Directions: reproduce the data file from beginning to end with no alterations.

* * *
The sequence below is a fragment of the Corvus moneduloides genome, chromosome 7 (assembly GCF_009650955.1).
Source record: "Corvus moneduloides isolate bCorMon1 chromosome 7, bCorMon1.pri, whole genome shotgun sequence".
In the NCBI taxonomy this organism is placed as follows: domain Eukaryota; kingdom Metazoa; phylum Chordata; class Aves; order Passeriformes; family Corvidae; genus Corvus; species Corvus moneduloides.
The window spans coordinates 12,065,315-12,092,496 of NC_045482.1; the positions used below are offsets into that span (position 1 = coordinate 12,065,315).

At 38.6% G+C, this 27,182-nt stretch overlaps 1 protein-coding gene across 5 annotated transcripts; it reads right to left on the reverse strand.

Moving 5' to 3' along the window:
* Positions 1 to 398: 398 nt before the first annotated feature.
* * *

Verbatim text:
The sequence below is a fragment of the Corvus moneduloides genome, chromosome 7 (assembly GCF_009650955.1).
Source record: "Corvus moneduloides isolate bCorMon1 chromosome 7, bCorMon1.pri, whole genome shotgun sequence".
In the NCBI taxonomy this organism is placed as follows: domain Eukaryota; kingdom Metazoa; phylum Chordata; class Aves; order Passeriformes; family Corvidae; genus Corvus; species Corvus moneduloides.
The window spans coordinates 12,065,315-12,092,496 of NC_045482.1; the positions used below are offsets into that span (position 1 = coordinate 12,065,315).

At 38.6% G+C, this 27,182-nt stretch overlaps 1 protein-coding gene across 5 annotated transcripts; it reads right to left on the reverse strand.

Moving 5' to 3' along the window:
* Positions 1 to 398: 398 nt before the first annotated feature.